Disappearing, Reappearing, or Rearranged Items
We know people who lived with a spirit who delighted in straightening pictures and messing closets. The spirit would get busier whenever there was a lot of human activity in the house − many guests coming and going, or during intense spring cleaning sessions. During this haunt, activity books or jewelry disappear, only to reappear in unexpected places.
If this happens to you, try determining why a spirit wants to rearrange or remove items. Taking jewelry or a book may be a way for it to feel closer to this world. A ghost who frequently throws cards around may have a moral taboo against card playing. Mind you this mayhem may well be the work of bored fairies.
Dreams and Hauntings
The Greeks called the god of dreams Morpheus: he was the son of Hypnos (“Sleep”) and a cousin to Thanatos (“Death”). Sleep and dream were states that had a unique connection to the afterlife and to the spirits that dwelt there. The connection was so strong the Greeks believed the people closest to death were also the best and most dependable dream oracles!
In ancient Japan, the Emperor was the official dreamer for his people. He would go into seclusion, communing with the supernatural world through his dreams. Upon waking, he would communicate these messages to his staff and the community.
In Germanic regions, people once believed spirits who visited during sleep brought them luck and protection. Usually, these spirits were female; they may have been a communal expression of the fertility goddess in that culture.
The idea sleepers can get communications from spirits of the dead continued through the Renaissance. In the sixteenth century, the Swiss mystic and physician Paracelsus wrote that dreaming of people who had been dead for over fifty years was one way of receiving knowledge from the next world.
Poets, as well as historians, have recognized the connection between sleep, death, and dreams. Shakespeare’s Hamlet concluded that suicide would not extinguish his consciousness, “For in that sleep of death what dreams may come.” As early as 720 B.C., the Greek historian Hesiod spoke of sleep as the brother of death.
So What’s the Connection to Hauntings?
Sleep, death, and dreams are connected within the human consciousness. Our dreams become like an inter-dimensional modem that intercepts and interprets messages from realities other than the waking world. While we sleep, our mind is less busy with mundane thoughts. It provides greater access to ordinarily untapped portions of gray matter. We use about 30 percent of our brain’s total capacity daily; What happens when someone opens the doorway to even five percent more?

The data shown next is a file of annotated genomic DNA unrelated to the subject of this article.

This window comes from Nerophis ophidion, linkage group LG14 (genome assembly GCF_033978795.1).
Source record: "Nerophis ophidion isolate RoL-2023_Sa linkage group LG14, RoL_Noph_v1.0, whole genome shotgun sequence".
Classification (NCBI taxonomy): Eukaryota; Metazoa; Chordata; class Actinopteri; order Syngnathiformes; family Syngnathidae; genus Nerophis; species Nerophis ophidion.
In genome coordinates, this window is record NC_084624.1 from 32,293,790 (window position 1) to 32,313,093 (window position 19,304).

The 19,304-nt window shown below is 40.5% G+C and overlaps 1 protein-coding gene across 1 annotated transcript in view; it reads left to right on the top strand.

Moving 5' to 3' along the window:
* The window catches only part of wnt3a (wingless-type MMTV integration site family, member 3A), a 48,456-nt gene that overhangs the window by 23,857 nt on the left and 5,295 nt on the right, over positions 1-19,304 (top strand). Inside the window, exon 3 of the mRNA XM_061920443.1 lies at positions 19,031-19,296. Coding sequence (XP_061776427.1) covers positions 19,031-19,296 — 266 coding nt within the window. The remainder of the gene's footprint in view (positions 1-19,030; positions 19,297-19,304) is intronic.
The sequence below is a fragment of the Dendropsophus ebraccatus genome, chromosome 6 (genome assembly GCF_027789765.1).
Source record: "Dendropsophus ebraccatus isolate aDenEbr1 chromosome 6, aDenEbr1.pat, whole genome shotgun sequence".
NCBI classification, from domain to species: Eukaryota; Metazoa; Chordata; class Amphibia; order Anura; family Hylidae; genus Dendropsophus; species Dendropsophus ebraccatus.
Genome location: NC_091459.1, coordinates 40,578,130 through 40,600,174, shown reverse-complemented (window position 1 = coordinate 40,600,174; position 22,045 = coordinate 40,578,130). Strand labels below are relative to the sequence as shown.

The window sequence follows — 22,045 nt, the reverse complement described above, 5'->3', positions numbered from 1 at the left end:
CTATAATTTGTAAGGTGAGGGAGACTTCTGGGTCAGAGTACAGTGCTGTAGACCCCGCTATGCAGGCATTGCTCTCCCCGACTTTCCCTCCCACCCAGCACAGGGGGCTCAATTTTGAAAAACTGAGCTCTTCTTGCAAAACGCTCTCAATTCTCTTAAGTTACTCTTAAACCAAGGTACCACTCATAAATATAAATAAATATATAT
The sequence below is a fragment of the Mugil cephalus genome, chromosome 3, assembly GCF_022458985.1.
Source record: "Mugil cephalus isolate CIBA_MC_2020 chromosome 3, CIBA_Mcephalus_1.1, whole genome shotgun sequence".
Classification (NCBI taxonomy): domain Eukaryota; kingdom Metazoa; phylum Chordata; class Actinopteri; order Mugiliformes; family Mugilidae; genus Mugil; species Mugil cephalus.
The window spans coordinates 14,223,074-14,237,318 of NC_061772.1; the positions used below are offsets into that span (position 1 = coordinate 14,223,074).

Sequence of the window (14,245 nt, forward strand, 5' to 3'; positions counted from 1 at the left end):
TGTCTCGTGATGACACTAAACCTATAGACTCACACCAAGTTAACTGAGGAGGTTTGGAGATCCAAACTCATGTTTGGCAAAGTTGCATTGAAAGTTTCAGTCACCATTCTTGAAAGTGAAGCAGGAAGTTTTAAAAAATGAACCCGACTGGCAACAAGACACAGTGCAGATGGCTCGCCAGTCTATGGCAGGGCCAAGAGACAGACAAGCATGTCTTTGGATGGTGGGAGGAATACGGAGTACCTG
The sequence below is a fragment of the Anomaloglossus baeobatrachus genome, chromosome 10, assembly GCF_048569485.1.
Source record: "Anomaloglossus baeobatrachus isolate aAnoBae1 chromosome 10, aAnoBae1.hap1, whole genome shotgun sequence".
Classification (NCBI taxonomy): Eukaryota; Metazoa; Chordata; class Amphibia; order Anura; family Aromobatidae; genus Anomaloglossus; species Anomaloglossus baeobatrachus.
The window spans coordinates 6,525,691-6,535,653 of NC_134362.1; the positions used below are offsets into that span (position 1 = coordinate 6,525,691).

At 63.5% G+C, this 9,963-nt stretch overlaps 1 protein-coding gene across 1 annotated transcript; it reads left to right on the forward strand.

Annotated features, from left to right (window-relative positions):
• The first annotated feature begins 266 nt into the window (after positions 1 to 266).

Dream apparitions usually deal with someone close to the dreamer. A ghost haunting a residence may use this avenue of communication. Such ghosts may look for any available, open-minded person. If you have dream encounters with a ghost, make detailed notes of anything it tells you, and of any recurrent scenarios. Share these with the owner of the house. Or, if that’s you, patterns should develop within your data. You can then check these against historical records for further verification.
The human spirit has oft been compared to a spark or flame. Fire, by association, behaves oddly in the presence of spirits. There are many bits of lore about the color or movement of fire in a haunted area. A blue flame, for example, indicates the presence of a ghost. “Winding sheets” − long twirls of wax on one side of a candle − can mean that a ghost is in the house. Fires that burns brightly on one side, but barely at all on the other, has a ghost standing on the second side. Cold winds from the world of the dead quench that side of the flame.
Mood and Ambiance
The ambiance of a region or house has associations with energy impressions and cumulative energy. If this ambiance is specific and potent, you may have a haunting going on. Have you ever walked into an unfamiliar place and felt uncomfortable with it? That may be an unhappy spirit, unwilling to leave.